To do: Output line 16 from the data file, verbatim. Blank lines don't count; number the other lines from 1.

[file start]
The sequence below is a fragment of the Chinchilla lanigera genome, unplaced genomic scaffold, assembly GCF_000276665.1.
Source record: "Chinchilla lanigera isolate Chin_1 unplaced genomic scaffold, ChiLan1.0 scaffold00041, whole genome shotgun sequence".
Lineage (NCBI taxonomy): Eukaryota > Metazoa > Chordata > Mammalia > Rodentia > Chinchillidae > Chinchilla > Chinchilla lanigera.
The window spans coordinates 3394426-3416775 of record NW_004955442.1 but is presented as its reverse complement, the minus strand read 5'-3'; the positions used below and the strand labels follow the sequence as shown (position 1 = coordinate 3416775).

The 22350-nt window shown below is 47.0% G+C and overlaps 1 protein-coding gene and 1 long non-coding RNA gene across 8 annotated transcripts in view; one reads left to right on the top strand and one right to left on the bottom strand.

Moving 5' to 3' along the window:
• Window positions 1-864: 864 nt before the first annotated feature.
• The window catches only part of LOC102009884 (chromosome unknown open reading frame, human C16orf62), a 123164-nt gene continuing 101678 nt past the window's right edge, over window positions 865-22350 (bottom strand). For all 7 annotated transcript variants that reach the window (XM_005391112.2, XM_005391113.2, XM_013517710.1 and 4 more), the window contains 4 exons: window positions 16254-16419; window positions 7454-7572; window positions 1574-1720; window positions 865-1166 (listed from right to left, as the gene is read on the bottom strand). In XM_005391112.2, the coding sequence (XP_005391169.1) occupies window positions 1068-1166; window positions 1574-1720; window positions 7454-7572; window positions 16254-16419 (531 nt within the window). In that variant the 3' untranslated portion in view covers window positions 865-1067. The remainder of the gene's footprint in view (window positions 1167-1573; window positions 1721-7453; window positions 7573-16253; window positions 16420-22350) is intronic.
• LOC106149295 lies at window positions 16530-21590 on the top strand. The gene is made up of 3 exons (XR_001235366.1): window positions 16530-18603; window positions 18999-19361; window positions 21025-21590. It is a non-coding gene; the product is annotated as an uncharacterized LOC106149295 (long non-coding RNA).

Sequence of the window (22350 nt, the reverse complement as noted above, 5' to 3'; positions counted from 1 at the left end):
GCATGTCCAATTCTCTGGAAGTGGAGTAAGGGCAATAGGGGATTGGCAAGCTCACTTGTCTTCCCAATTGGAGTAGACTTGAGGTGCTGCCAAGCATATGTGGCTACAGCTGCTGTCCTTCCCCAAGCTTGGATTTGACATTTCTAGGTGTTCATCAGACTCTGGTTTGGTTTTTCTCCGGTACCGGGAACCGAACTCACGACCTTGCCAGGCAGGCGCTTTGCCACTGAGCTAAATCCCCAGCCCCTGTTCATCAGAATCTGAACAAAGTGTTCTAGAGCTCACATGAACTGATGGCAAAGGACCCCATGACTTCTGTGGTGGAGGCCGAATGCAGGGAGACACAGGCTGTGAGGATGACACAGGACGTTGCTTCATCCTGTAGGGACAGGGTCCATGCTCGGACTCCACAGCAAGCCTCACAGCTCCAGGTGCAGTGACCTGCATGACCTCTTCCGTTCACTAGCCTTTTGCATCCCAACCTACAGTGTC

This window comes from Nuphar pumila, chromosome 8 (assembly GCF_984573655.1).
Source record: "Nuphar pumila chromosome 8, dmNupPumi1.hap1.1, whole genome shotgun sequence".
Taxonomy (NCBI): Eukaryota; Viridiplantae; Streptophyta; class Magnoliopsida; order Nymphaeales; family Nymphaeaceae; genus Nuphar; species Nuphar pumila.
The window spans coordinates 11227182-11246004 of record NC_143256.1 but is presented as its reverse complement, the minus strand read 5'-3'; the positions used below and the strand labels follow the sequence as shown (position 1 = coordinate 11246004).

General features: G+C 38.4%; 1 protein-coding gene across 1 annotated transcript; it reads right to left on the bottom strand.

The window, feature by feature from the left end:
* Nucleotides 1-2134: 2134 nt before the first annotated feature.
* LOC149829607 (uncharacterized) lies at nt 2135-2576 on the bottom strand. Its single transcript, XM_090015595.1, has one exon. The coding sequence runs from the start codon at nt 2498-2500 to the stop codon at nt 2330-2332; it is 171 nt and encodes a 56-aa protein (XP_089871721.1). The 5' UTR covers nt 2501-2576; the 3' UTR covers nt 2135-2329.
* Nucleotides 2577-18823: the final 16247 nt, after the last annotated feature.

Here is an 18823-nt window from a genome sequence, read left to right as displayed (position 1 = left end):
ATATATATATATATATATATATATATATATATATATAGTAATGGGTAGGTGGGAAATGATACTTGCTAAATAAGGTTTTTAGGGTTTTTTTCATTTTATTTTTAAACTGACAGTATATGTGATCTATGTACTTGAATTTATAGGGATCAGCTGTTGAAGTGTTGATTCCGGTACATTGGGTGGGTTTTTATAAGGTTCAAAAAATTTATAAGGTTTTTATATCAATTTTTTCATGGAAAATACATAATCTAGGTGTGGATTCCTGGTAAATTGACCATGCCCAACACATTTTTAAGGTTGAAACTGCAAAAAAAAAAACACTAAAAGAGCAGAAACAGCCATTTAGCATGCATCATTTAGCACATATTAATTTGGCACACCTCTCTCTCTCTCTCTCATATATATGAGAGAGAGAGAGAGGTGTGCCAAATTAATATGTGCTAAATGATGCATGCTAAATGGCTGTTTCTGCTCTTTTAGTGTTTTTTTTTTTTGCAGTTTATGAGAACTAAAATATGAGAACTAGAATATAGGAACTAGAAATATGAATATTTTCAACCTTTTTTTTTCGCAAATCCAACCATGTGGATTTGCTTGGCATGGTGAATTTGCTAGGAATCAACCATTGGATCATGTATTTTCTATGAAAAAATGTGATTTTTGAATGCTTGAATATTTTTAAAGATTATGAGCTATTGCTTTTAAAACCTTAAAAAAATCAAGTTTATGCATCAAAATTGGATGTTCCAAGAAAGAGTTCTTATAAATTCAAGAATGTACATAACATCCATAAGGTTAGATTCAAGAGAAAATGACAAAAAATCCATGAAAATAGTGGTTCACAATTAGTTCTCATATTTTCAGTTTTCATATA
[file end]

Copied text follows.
General features: G+C 38.4%; 1 protein-coding gene across 1 annotated transcript; it reads right to left on the bottom strand.